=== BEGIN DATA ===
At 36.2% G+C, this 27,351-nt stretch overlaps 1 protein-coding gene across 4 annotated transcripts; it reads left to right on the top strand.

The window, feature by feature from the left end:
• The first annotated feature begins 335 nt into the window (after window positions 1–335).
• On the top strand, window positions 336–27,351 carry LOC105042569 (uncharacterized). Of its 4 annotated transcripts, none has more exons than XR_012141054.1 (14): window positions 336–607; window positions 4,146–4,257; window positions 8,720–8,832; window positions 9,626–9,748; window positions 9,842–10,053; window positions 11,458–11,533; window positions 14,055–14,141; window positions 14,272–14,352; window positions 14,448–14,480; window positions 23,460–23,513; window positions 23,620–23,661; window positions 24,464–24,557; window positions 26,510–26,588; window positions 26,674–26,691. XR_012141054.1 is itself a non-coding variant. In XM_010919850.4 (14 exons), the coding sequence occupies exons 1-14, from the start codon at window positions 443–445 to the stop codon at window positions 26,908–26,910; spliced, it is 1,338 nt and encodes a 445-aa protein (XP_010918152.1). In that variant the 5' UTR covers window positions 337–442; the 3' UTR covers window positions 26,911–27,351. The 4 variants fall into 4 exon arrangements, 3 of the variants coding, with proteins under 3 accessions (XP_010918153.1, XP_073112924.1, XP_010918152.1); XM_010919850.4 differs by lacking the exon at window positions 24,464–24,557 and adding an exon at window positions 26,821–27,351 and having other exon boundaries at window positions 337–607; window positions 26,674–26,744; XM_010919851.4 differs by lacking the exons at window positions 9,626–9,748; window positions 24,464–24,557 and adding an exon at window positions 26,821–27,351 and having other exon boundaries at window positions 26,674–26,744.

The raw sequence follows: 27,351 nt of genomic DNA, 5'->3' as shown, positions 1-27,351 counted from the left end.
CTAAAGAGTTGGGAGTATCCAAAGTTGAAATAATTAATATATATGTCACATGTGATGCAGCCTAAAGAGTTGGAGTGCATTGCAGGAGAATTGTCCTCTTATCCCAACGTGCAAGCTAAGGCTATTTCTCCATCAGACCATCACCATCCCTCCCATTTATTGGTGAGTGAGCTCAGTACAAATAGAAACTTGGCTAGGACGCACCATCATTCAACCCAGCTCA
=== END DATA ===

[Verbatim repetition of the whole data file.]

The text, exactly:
At 36.2% G+C, this 27,351-nt stretch overlaps 1 protein-coding gene across 4 annotated transcripts; it reads left to right on the top strand.

The window, feature by feature from the left end:
• The first annotated feature begins 335 nt into the window (after window positions 1–335).
• On the top strand, window positions 336–27,351 carry LOC105042569 (uncharacterized). Of its 4 annotated transcripts, none has more exons than XR_012141054.1 (14): window positions 336–607; window positions 4,146–4,257; window positions 8,720–8,832; window positions 9,626–9,748; window positions 9,842–10,053; window positions 11,458–11,533; window positions 14,055–14,141; window positions 14,272–14,352; window positions 14,448–14,480; window positions 23,460–23,513; window positions 23,620–23,661; window positions 24,464–24,557; window positions 26,510–26,588; window positions 26,674–26,691. XR_012141054.1 is itself a non-coding variant. In XM_010919850.4 (14 exons), the coding sequence occupies exons 1-14, from the start codon at window positions 443–445 to the stop codon at window positions 26,908–26,910; spliced, it is 1,338 nt and encodes a 445-aa protein (XP_010918152.1). In that variant the 5' UTR covers window positions 337–442; the 3' UTR covers window positions 26,911–27,351. The 4 variants fall into 4 exon arrangements, 3 of the variants coding, with proteins under 3 accessions (XP_010918153.1, XP_073112924.1, XP_010918152.1); XM_010919850.4 differs by lacking the exon at window positions 24,464–24,557 and adding an exon at window positions 26,821–27,351 and having other exon boundaries at window positions 337–607; window positions 26,674–26,744; XM_010919851.4 differs by lacking the exons at window positions 9,626–9,748; window positions 24,464–24,557 and adding an exon at window positions 26,821–27,351 and having other exon boundaries at window positions 26,674–26,744.

The raw sequence follows: 27,351 nt of genomic DNA, 5'->3' as shown, positions 1-27,351 counted from the left end.
CTAAAGAGTTGGGAGTATCCAAAGTTGAAATAATTAATATATATGTCACATGTGATGCAGCCTAAAGAGTTGGAGTGCATTGCAGGAGAATTGTCCTCTTATCCCAACGTGCAAGCTAAGGCTATTTCTCCATCAGACCATCACCATCCCTCCCATTTATTGGTGAGTGAGCTCAGTACAAATAGAAACTTGGCTAGGACGCACCATCATTCAACCCAGCTCA